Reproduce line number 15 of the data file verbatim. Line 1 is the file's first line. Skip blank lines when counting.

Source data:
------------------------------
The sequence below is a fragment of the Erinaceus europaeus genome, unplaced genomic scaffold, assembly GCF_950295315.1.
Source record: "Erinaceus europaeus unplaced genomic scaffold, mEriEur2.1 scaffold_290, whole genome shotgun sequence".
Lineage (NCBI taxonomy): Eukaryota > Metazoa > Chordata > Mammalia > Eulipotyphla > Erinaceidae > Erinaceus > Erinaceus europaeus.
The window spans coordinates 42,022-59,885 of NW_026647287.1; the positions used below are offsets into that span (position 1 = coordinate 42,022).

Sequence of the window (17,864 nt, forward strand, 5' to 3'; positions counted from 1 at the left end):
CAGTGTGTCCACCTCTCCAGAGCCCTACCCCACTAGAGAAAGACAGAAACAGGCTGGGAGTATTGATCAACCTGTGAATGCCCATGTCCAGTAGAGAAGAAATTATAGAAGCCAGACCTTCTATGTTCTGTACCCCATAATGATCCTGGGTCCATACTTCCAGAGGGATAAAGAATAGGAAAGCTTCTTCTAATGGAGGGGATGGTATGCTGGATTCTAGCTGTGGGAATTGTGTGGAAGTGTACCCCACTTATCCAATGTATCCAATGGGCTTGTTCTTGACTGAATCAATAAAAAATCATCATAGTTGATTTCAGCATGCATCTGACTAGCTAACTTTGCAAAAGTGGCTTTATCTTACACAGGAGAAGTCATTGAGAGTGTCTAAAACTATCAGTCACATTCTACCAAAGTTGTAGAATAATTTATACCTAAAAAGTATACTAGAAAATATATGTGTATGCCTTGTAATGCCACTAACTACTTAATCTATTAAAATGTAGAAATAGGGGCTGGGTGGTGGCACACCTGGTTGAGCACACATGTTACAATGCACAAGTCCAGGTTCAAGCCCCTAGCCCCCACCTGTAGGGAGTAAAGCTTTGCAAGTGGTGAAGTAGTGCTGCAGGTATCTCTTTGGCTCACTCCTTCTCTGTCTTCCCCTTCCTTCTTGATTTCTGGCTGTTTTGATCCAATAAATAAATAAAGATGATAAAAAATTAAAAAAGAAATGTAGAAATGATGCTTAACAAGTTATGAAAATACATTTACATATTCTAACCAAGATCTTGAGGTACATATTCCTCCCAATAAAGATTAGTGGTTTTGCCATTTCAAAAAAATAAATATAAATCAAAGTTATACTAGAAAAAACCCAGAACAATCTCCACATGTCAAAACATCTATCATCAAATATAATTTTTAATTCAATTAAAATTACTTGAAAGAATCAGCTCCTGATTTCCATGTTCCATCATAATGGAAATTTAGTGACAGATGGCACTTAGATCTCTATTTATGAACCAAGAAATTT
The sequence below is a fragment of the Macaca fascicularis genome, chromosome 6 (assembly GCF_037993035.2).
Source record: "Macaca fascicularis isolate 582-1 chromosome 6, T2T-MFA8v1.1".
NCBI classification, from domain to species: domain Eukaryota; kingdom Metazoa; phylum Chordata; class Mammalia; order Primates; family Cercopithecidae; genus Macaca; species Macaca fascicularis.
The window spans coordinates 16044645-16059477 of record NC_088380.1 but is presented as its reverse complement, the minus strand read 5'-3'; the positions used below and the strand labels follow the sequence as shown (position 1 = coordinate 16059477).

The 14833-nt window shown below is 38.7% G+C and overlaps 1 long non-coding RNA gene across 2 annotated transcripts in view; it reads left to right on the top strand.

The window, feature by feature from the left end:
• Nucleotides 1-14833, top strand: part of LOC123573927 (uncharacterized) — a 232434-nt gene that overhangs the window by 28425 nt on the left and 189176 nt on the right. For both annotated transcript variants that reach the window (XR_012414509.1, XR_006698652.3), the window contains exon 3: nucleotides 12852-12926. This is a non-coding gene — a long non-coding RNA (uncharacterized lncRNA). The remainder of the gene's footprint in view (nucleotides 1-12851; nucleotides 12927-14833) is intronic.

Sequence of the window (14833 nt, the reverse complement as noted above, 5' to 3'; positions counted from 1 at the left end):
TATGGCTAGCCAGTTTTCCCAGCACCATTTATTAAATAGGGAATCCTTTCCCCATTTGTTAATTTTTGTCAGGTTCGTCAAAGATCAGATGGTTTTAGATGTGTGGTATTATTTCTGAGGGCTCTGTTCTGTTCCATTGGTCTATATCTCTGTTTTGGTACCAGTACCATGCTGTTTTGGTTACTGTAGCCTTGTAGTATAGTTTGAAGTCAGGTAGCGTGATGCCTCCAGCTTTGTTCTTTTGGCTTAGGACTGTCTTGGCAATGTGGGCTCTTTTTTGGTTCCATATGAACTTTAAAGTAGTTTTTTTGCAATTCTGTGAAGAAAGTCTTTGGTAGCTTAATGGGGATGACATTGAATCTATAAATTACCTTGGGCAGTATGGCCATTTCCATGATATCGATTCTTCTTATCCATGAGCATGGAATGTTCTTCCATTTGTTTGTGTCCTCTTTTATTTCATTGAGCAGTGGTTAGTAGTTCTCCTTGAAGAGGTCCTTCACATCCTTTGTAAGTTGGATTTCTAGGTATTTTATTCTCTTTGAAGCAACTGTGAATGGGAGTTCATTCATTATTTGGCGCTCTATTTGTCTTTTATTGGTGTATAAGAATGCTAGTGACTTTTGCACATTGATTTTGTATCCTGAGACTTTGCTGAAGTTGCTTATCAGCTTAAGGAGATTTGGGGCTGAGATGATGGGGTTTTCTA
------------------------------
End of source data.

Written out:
TATGGCTAGCCAGTTTTCCCAGCACCATTTATTAAATAGGGAATCCTTTCCCCATTTGTTAATTTTTGTCAGGTTCGTCAAAGATCAGATGGTTTTAGATGTGTGGTATTATTTCTGAGGGCTCTGTTCTGTTCCATTGGTCTATATCTCTGTTTTGGTACCAGTACCATGCTGTTTTGGTTACTGTAGCCTTGTAGTATAGTTTGAAGTCAGGTAGCGTGATGCCTCCAGCTTTGTTCTTTTGGCTTAGGACTGTCTTGGCAATGTGGGCTCTTTTTTGGTTCCATATGAACTTTAAAGTAGTTTTTTTGCAATTCTGTGAAGAAAGTCTTTGGTAGCTTAATGGGGATGACATTGAATCTATAAATTACCTTGGGCAGTATGGCCATTTCCATGATATCGATTCTTCTTATCCATGAGCATGGAATGTTCTTCCATTTGTTTGTGTCCTCTTTTATTTCATTGAGCAGTGGTTAGTAGTTCTCCTTGAAGAGGTCCTTCACATCCTTTGTAAGTTGGATTTCTAGGTATTTTATTCTCTTTGAAGCAACTGTGAATGGGAGTTCATTCATTATTTGGCGCTCTATTTGTCTTTTATTGGTGTATAAGAATGCTAGTGACTTTTGCACATTGATTTTGTATCCTGAGACTTTGCTGAAGTTGCTTATCAGCTTAAGGAGATTTGGGGCTGAGATGATGGGGTTTTCTA